NABU could not have influenced U.S. presidential elections, accusations part of political game – Sytnyk
The National Anti-corruption Bureau of Ukraine (NABU) could not have influenced the 2016 U.S. presidential elections and accusations that it could are part of a political game, NABU Director Artem Sytnyk has said.
"Our position is consistent starting in 2016, when these accusations first were heard. NABU could not have meddled in the U.S. elections in any way. Therefore, these accusations are part of a political game," he told journalists in Kyiv.
Sytnyk said that, unfortunately, Ukraine's Prosecutor General Yuriy Lutsenko is playing a role in this game.
At a briefing on May 14, Lutsenko said actions by NABU Director Sytnyk to meddle in the American elections constituted at least a violation of political ethics. "Despite a special warning from his procedural leader, who is Nazar Kholodnytsky (head of the Special Anti-corruption Prosecutor's Office, SAPO), … despite legal requirements and elementary political ethics, Sytnyk then, during the middle of September 2016, told American media that [Paul] Manafort's name was on the lists of the so-called 'black ledger' of the Party of Regions. He did this knowing that Manafort's signature was not there," Lutsenko told journalists.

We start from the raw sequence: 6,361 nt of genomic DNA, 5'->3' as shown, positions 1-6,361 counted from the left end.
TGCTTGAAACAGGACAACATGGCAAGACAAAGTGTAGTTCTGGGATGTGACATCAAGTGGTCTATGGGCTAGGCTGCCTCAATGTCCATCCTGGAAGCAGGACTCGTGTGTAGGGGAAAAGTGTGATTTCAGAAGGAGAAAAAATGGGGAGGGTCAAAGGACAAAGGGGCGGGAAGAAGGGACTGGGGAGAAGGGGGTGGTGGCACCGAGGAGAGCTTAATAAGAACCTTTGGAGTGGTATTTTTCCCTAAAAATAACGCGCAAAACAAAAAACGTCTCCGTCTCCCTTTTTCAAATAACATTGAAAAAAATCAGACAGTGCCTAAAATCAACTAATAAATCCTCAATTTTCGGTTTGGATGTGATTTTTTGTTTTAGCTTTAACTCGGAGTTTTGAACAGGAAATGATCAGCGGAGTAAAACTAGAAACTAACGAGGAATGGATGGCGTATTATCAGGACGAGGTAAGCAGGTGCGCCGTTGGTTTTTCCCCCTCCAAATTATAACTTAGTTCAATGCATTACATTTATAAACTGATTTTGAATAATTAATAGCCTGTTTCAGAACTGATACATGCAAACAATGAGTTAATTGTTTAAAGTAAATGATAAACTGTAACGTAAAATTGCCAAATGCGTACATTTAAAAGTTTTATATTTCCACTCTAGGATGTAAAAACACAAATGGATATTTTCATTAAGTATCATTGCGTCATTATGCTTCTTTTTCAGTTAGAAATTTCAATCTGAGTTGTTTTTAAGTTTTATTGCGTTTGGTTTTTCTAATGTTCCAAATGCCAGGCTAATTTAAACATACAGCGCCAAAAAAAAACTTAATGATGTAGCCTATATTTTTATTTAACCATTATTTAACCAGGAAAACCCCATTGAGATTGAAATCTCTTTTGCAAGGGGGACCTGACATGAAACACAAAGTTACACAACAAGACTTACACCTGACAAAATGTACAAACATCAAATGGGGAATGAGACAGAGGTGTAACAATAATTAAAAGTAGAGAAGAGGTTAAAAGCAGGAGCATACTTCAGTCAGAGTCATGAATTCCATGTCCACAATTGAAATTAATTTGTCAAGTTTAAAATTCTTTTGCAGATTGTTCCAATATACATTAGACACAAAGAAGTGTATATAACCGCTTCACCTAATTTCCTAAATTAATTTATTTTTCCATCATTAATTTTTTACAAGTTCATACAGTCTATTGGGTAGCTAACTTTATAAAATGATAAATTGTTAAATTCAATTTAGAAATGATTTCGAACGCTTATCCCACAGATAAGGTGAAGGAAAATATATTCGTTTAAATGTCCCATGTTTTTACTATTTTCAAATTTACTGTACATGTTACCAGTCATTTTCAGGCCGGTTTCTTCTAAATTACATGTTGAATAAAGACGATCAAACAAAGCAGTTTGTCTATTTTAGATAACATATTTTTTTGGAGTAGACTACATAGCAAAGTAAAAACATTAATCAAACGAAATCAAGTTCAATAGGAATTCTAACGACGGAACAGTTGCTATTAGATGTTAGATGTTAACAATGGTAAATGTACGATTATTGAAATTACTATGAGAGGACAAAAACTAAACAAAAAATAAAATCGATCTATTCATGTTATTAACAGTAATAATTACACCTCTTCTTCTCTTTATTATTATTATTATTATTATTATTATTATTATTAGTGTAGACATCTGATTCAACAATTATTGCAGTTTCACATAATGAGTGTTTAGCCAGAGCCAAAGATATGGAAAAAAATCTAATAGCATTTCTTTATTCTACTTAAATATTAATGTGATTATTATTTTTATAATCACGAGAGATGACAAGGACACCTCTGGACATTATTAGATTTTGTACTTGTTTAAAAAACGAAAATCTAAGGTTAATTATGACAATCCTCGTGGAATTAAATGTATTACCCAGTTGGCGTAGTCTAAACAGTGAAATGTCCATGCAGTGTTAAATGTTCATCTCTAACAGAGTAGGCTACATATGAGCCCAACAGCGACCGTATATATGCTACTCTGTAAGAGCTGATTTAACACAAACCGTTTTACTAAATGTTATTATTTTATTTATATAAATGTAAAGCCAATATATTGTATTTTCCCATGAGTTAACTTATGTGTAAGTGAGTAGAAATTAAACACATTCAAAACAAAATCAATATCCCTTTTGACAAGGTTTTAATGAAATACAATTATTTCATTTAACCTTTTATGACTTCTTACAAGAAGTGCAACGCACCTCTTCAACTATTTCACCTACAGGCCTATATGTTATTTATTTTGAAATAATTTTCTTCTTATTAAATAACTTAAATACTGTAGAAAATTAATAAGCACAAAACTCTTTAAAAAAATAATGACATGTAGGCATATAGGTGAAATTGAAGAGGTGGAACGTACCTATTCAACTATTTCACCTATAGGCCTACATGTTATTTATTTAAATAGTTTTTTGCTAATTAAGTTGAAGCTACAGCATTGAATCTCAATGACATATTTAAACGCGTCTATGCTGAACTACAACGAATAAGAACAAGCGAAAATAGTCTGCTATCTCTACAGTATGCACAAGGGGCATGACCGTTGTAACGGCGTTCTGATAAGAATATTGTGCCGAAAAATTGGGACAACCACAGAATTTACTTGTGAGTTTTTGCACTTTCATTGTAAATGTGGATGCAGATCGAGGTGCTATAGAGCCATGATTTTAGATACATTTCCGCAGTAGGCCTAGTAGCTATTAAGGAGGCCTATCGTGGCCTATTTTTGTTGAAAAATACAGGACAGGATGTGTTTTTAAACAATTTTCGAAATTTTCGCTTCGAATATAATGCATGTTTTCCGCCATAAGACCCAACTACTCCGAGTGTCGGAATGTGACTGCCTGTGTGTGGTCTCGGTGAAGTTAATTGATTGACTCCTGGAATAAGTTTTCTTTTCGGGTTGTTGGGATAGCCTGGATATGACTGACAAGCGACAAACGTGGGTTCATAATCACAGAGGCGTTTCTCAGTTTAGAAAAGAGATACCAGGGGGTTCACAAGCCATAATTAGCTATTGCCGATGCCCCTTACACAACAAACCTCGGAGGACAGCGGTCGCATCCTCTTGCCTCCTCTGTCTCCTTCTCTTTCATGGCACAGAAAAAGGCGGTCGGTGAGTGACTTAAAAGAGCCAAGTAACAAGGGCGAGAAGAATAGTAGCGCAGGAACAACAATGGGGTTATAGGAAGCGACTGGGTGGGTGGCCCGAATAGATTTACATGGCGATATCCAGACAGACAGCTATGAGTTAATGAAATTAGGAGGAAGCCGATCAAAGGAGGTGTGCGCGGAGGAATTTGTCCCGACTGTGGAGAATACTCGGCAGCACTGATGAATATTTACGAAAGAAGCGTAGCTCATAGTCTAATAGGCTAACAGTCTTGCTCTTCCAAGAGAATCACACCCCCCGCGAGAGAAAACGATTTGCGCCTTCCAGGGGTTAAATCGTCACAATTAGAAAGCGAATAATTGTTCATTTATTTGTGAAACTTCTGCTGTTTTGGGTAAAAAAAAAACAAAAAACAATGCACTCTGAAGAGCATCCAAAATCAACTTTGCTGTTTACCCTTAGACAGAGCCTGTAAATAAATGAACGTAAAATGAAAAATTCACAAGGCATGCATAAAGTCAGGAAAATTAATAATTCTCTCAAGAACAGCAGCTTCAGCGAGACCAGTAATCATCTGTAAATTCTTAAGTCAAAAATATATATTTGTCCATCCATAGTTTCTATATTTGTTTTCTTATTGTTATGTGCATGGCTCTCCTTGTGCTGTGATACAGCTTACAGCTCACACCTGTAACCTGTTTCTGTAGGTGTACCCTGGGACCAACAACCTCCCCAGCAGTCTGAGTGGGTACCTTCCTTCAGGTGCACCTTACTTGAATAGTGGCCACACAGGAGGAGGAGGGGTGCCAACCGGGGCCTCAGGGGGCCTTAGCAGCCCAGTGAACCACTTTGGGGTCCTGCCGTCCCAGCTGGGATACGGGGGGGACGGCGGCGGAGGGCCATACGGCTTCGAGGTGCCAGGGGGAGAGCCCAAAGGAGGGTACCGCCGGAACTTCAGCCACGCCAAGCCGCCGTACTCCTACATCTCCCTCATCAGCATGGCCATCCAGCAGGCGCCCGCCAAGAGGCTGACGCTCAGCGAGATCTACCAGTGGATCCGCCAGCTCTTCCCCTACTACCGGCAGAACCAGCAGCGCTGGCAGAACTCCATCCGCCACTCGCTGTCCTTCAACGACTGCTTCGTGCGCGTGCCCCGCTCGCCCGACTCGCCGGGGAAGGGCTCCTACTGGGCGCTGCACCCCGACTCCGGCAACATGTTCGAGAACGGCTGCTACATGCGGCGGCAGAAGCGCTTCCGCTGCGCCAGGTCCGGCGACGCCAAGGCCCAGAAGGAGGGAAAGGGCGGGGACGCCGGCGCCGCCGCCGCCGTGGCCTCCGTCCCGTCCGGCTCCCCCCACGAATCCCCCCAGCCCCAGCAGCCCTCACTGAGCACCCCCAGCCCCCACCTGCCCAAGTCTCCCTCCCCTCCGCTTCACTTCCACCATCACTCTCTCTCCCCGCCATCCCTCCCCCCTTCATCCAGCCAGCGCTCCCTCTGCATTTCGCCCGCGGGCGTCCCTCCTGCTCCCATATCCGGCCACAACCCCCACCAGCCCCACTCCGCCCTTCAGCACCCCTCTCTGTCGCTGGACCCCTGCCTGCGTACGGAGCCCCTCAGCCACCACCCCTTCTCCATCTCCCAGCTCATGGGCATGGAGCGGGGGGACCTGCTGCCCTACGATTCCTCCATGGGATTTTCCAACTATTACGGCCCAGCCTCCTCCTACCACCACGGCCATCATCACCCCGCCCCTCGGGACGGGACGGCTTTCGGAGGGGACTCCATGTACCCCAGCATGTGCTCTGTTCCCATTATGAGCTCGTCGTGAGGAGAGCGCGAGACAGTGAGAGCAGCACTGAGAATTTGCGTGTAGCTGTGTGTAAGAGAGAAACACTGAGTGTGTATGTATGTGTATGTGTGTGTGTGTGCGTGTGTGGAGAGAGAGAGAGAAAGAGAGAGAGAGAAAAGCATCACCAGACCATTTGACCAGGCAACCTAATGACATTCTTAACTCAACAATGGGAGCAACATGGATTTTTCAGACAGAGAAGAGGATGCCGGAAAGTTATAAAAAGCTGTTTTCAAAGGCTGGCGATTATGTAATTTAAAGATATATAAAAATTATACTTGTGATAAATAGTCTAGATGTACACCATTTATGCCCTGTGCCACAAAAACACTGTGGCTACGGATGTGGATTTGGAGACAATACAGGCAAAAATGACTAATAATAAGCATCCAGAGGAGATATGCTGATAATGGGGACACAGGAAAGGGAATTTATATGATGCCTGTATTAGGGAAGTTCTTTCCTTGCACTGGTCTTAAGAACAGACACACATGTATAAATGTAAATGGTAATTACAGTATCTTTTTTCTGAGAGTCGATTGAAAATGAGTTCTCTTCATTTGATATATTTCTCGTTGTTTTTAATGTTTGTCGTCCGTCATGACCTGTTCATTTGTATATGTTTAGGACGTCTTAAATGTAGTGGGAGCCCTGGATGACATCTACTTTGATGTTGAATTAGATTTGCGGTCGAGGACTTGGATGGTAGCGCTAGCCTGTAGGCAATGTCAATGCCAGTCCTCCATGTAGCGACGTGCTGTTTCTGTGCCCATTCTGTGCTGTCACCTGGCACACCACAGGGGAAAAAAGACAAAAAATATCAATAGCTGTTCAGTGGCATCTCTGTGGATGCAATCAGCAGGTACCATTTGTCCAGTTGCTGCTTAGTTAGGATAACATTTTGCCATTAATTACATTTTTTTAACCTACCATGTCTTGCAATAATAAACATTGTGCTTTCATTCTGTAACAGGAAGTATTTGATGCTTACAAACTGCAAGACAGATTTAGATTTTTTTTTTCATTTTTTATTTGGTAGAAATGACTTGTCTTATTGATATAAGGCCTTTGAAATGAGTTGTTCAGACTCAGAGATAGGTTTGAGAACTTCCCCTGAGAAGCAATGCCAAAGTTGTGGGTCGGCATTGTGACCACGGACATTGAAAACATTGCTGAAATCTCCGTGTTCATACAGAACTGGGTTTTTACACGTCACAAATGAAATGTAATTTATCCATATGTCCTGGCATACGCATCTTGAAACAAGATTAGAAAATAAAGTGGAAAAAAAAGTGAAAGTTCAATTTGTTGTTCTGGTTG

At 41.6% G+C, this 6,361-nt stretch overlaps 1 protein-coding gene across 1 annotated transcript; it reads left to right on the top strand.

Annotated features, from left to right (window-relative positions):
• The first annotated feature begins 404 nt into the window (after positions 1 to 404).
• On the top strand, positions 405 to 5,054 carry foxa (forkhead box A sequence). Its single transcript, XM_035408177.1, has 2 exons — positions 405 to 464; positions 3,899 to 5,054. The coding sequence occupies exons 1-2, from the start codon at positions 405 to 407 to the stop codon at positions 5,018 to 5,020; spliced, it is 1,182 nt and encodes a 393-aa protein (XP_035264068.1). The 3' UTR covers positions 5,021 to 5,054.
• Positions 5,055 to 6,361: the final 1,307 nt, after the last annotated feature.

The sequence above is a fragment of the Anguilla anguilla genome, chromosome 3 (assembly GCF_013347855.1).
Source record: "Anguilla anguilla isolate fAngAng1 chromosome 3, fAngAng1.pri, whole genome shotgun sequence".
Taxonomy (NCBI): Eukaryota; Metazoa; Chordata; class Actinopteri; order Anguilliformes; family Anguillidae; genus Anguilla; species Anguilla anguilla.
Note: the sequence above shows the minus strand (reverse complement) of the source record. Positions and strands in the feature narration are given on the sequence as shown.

As reported, during the television program Pravo na Vladu (Right to Power) aired by the 1+1 television channel on March 15, 2019, Lutsenko said he had received a statement from non-aligned Member of Parliament of Ukraine Boryslav Rozenblat, who alleged that Sytnyk had transferred "black ledger" documents to the United States to support Hilary Clinton, a rival candidate to Donald Trump in the 2016 U.S. presidential elections. Lutsenko said Ukraine's State Bureau of Investigations (SBI) would investigate.
On March 22, NABU said its agents had not gathered or transferred any evidence of wrongdoing involving Trump's ex-campaign manager Paul Manafort to anyone. NABU refuted Lutsenko's assertion about the possible influence (by NABU) on the U.S. presidential elections, calling it absurd.
In turn, Ukraine's Specialized Anti-corruption Prosecutor's Office (SAPO) head Nazar Kholodnytsky said, "If he (Sytnyk) really saw himself as a geopolitical figure and helped Hillary, then it is necessary to draw conclusions. This is wrong ... I met with him [Sytnyk] in 2016 and talked with him at a conference in Panama. He also told me he wanted to help Hillary. He didn't answer when I asked him where he was and where Hillary was."
The leak of the records kept by the Party of Regions was a reason for Manafort's dismissal as Trump's campaign manager and became one of the key accusations in the investigation of collusion [between Trump campaign officials] with Russia. The case has been under investigation for the last two years.
According to The New York Times newspaper, Manafort's name is mentioned 22 times in the "black ledger," which indicates $12.7 million was paid to him from 2007 to 2012.
Kyiv's Pechersky district court on April 8, 2019, ordered a technical computer examination and analysis of audio records, on which a person with a voice resembling Sytnyk's is heard talking about his role during the 2016 U.S. presidential election.